It has been said that it simply wasn't Marco Rubio's night on Saturday. It's been said he stumbled and was tripped up, causing him to revert back to a canned and practiced statement about how Obama has known all along what he wanted to do after he was elected. Rubio repeatedly insisted that Obama is not incompetent, he's a radical. He didn't say radical – he said Obama knows exactly what he's doing – the radical is implied.

As has been widely reported, Marco Rubio repeated, four times, essentially that same canned talking point during Saturday's debate, for which he was called out by blowhard Chris Christie – and now the media and pundit class. For this, many have taken to calling him Marco Robot and Marco Roboto.

But look at Trump's slogan: "Make America Great Again." How many times has he repeated that? By this time, who doesn't know it? Of course, we have no idea of what it really means other than Trump says we're going to "Make America Great Again." He did what any good marketing agent would do – keep hammering it until it sticks.

It's no different than "15 minutes can save you 15%," or the old and highly successful Miller Lite ad, "Tastes Great – Less Filling." Does anyone really know if spending 15 minutes on a Geico website will actually save 15%? Of course not and who cares? They don't. All they care about is that everyone knows the slogan, equates it with Geico, and, if it's repeated often enough, it becomes some sort of quasi-fact.

Trump doesn't care what his slogan means. It means anything anyone wants it to mean. It doesn't require details. It only has to be repeated ad-infinitum in order to stick – which it has.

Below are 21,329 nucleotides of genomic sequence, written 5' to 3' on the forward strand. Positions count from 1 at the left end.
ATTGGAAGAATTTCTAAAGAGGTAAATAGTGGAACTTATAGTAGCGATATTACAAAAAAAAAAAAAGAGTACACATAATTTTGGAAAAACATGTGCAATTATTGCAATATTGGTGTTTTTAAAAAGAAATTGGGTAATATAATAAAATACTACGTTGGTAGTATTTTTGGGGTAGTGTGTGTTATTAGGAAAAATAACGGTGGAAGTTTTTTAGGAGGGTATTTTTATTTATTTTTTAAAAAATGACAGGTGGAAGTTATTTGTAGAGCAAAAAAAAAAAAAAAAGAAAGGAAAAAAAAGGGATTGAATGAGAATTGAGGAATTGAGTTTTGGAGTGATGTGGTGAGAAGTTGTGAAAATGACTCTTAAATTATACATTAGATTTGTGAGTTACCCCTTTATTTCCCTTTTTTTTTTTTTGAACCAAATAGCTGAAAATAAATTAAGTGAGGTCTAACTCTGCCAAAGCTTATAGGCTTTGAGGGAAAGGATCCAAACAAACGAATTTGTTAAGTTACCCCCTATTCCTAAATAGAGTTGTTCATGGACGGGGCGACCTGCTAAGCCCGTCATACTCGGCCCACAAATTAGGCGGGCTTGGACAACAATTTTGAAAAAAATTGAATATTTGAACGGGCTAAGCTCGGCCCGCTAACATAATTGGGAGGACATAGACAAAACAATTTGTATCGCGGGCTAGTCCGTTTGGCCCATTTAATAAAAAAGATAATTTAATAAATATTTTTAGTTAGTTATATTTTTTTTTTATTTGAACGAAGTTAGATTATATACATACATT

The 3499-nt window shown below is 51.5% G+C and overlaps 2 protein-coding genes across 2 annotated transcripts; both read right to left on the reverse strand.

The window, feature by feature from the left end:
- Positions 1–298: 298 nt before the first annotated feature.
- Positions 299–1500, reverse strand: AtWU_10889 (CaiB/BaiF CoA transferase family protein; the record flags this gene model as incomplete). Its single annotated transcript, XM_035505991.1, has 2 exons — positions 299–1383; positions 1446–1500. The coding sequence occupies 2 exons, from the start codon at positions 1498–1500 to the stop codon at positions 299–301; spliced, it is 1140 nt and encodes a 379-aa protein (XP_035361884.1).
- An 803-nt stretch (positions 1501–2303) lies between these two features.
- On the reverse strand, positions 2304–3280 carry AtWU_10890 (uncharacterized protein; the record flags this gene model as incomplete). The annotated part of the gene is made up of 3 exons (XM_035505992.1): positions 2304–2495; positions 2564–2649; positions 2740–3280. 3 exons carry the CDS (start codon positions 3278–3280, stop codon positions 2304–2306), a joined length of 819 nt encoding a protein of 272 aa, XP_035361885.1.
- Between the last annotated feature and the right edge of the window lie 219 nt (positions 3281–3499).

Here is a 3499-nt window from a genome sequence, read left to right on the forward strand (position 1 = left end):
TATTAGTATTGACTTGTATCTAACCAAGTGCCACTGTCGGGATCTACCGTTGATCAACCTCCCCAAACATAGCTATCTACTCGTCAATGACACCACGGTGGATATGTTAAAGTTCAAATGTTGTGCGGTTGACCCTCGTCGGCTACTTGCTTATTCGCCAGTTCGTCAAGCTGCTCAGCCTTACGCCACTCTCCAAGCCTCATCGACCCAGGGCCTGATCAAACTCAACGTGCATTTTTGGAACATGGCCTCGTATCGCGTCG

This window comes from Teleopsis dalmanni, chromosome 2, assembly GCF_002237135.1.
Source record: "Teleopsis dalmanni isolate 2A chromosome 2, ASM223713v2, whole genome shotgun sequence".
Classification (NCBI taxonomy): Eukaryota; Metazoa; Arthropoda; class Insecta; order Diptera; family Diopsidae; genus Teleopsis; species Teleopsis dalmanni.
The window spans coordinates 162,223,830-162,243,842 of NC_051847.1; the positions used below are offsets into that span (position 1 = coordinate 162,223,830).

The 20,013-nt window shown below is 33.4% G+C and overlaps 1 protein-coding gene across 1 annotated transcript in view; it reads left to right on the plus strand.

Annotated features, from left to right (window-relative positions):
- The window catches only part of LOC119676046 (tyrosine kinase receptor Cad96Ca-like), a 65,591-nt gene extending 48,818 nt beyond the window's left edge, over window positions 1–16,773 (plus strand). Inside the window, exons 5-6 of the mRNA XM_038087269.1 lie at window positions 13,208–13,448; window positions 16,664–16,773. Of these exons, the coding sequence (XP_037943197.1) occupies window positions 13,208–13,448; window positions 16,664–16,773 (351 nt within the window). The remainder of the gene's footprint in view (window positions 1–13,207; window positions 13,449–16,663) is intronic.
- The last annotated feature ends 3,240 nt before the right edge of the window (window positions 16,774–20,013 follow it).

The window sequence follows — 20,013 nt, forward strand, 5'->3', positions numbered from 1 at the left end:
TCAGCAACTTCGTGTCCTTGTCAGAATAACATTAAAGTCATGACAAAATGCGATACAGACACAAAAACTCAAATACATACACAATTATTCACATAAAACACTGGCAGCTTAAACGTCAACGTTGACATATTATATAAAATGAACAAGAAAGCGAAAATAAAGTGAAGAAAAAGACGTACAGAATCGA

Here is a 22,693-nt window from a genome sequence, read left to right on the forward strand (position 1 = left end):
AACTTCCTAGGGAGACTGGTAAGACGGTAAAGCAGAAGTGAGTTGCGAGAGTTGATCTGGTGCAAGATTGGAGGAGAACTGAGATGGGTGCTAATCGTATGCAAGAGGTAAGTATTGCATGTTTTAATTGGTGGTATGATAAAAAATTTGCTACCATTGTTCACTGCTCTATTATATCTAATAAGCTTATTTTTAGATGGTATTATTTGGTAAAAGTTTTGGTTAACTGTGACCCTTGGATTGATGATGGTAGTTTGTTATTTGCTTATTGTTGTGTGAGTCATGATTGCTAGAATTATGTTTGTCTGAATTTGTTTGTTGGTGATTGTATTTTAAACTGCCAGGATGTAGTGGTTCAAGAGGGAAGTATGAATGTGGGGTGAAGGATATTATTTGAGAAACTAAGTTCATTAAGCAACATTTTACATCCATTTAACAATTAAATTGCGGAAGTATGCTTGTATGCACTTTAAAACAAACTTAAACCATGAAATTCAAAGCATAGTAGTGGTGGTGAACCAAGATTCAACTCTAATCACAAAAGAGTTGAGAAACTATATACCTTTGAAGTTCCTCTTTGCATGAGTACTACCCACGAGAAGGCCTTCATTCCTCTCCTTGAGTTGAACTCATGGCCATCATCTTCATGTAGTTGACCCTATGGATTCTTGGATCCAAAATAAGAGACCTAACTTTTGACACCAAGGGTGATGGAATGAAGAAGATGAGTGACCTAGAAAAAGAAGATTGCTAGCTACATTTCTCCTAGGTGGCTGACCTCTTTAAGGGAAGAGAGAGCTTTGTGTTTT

Many studies suggest that repeated statements are perceived as more truthful than statements made less frequently, "presumably because repetition imbues the statement with familiarity." In other words: frequency breeds familiarity, and familiarity breeds trust. It's Marketing 101. In fact, marketing experts will tell you something must be repeating between six and 20 times to really be meaningful.

Similarly, studies show that repeated exposure to an opinion makes people believe the opinion is more prevalent, even if the source of that opinion is only one person. So not only do consumers remember a statement that gets repeated, they are more likely to believe it and think it is the popular opinion.

Could this be what Rubio was attempting to do, or was he, as so many insist, merely flustered? I don't know and, short of him explaining, we may never discover the real motive behind the supposed faux-pas.

Yet, what appears to be getting lost in this mockery parade is the fact that Rubio is 100% correct. Many, if not most, politicians believe very little they say, but occasionally one comes along who is an advocate – a true believer. They are not willing to just say or do something to curry favor with one voting block or another. Ted Cruz is one of these believers – so is Barack Obama. People see this, which is why Obama scares those on the right and why the left and the establishment right are terrified of Cruz.

Oh sure there will be minor issues such as marriage or homosexual "equality" that mean little to a politician like Obama. Therefore, he has no problem flip-flopping on those types of relatively meaningless issues. 

It's the important issues on which he has and never will flip-flop. Issues that will "fundamentally change" the nation, such as Obamacare, which he knows to be the first step or foundation to single payer.

This was Rubio's point. And, to his credit, everyone is talking about it.

So if this is indeed his strategy, he must now find a way to steer his talking point from a perceived blunder to a purposeful action. He must explain the constant repetition as tying Obama's vision directly to Hillary's - that Obama is a radical who knew exactly what he was doing and Hillary is cut from this same radical cloth.

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